for Michael

When the bell rings in the tower
Air builds around the tower
A greater turret in which the tower shouts
With the warcry of horsemen
Spiking a ridge
High over the merchant road.

One o’clock.
A thunderhead of bells,
A cliff of sharp intakes,
A mountain of one breath held, held and held
And held.

Questions and Answers

What inspired “Bells”?

A quarter of a century ago, I was walking along King Street near its junction with Bay, in Toronto. Attracted by the city lights, huge mixed flocks of nocturnally migratory birds used to crash into the tall towers there (in smaller numbers, they still do). I was involved in an effort to rescue some of these birds. Hearing the bells of St. James Cathedral early one morning, I noticed a discrepancy between this sound and the rest of the district: the brazen, sudden resonance had an archaic, a militant air, not apocalyptic but strongly revelatory—revelatory in a paradoxical way, because nothing was revealed.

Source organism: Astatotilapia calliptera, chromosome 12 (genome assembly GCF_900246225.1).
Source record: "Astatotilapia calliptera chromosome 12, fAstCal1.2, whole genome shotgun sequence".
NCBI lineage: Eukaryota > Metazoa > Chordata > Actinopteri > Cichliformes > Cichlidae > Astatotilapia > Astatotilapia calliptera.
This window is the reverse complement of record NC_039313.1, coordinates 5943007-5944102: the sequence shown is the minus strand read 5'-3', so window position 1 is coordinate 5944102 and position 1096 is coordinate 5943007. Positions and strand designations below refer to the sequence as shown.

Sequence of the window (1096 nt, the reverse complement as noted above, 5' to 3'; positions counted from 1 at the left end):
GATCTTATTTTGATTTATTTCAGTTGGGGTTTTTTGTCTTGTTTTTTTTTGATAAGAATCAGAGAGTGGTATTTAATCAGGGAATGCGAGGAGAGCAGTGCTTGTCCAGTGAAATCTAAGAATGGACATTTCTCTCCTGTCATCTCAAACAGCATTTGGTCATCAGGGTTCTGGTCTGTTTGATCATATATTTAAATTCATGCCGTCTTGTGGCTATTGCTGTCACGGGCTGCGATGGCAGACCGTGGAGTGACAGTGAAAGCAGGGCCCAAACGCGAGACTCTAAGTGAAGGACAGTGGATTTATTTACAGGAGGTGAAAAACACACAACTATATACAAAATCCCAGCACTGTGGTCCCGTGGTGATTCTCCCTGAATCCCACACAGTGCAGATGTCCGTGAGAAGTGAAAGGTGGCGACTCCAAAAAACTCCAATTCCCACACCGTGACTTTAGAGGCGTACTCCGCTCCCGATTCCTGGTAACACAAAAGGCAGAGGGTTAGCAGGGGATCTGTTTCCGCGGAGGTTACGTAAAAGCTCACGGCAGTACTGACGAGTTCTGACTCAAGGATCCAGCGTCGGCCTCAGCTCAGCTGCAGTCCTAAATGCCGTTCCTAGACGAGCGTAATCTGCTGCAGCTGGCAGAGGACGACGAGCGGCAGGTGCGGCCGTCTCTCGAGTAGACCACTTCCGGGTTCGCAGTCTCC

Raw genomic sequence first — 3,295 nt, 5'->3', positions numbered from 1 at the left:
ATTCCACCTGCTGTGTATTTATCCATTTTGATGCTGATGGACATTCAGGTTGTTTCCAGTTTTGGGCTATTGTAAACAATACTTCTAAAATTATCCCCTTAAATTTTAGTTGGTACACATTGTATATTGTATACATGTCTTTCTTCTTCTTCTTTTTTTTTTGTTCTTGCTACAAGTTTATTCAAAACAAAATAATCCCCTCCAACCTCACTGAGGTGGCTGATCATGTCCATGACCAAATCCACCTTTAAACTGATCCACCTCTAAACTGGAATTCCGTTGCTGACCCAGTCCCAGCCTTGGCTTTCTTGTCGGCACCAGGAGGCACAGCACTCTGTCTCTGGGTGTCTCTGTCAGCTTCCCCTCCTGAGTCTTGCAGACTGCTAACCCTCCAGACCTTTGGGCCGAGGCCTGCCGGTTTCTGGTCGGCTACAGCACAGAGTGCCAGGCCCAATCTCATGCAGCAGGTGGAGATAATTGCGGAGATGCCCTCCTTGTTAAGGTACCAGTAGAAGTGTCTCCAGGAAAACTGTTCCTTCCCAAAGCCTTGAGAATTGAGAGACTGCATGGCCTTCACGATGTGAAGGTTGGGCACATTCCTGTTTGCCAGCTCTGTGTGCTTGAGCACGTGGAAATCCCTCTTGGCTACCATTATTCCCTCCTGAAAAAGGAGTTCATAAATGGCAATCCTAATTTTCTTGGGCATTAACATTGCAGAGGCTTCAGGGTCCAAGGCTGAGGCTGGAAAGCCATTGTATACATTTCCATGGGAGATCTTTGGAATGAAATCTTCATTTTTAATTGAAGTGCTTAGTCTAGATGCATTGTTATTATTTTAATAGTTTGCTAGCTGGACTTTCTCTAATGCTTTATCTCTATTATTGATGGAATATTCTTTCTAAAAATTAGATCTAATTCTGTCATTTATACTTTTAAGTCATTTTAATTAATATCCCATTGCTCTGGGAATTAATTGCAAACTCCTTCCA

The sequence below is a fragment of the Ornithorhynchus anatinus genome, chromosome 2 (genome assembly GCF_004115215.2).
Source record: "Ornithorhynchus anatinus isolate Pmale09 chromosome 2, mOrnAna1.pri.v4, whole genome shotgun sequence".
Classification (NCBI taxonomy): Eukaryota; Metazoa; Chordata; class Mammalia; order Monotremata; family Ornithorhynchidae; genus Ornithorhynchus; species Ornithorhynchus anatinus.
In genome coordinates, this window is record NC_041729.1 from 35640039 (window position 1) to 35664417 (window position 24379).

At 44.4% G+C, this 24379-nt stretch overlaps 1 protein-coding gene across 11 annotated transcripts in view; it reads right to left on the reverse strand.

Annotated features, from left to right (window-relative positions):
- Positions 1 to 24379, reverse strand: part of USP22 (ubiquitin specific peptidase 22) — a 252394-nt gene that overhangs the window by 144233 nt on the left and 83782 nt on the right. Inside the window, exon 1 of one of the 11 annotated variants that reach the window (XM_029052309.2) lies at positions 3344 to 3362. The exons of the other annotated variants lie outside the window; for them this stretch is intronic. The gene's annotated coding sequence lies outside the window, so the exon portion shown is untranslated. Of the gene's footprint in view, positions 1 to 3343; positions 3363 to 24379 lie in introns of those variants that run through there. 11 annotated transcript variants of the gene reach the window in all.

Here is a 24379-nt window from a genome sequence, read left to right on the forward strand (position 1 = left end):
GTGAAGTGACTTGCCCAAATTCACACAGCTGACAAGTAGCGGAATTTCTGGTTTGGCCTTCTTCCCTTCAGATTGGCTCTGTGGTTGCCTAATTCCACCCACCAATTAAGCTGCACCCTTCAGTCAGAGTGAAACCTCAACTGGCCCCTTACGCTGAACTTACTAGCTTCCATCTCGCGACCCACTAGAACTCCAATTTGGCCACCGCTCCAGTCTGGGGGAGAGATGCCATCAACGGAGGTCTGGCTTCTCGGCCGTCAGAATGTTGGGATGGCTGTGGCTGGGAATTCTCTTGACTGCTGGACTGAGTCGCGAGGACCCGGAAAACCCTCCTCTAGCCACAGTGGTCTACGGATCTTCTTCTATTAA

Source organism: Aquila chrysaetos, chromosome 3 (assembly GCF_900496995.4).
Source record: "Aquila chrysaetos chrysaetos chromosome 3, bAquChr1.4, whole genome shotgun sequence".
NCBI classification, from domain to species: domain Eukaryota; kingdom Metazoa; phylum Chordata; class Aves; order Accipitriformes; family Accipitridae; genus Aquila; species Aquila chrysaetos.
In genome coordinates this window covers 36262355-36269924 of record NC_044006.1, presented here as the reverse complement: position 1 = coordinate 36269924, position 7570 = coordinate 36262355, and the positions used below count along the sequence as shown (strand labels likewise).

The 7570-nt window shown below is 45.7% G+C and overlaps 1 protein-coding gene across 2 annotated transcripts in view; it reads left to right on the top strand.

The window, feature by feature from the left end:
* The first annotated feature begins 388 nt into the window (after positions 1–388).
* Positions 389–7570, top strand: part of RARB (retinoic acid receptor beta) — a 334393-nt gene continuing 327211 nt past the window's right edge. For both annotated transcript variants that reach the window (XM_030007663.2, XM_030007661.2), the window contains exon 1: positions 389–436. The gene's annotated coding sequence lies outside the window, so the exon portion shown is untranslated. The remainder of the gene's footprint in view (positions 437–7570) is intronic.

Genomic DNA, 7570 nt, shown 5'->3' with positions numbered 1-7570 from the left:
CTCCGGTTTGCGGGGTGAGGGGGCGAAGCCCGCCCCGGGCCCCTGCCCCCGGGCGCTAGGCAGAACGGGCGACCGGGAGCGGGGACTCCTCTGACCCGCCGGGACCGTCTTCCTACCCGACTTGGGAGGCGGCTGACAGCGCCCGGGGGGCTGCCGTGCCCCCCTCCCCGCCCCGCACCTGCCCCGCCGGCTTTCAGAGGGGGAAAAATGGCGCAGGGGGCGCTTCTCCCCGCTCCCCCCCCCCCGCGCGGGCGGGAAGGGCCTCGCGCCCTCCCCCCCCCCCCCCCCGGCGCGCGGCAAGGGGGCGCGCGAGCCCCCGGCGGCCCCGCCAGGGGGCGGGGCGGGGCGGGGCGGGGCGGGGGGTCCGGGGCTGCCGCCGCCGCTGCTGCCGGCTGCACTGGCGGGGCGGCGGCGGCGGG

Please note that works on the Canadian Literature website may not be the final versions as they appear in the journal, as additional editing may take place between the web and print versions. If you are quoting reviews, articles, and/or poems from the Canadian Literature website, please indicate the date of access.